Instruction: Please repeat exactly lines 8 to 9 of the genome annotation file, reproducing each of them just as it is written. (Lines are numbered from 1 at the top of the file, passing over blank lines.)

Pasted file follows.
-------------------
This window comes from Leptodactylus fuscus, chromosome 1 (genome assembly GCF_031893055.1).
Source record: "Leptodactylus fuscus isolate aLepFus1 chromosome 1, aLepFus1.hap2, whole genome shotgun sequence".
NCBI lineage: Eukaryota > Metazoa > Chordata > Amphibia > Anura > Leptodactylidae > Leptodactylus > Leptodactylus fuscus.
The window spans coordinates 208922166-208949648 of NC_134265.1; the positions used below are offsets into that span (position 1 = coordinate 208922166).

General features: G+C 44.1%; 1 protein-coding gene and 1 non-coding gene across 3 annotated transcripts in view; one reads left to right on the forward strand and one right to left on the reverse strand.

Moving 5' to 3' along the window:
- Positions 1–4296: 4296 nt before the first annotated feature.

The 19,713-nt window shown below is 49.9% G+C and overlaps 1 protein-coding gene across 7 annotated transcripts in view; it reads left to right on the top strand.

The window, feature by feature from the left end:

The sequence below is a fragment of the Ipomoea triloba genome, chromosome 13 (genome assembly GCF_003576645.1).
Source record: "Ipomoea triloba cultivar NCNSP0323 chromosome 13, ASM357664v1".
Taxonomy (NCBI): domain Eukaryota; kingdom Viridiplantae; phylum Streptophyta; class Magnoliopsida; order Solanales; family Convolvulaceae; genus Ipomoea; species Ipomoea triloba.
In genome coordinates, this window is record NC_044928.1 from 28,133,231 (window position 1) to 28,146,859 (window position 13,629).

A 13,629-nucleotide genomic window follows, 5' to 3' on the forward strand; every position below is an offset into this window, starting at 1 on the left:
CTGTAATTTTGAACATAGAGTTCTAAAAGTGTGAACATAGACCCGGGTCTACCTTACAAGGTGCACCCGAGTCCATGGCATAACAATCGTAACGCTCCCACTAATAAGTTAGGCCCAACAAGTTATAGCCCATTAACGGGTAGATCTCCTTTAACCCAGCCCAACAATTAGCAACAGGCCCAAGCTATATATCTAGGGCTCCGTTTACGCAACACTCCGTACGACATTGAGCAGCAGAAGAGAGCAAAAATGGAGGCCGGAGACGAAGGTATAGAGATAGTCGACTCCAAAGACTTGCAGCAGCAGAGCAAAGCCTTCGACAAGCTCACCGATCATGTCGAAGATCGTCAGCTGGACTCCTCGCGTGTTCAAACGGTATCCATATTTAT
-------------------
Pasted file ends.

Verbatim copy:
The 19,713-nt window shown below is 49.9% G+C and overlaps 1 protein-coding gene across 7 annotated transcripts in view; it reads left to right on the top strand.

The window, feature by feature from the left end: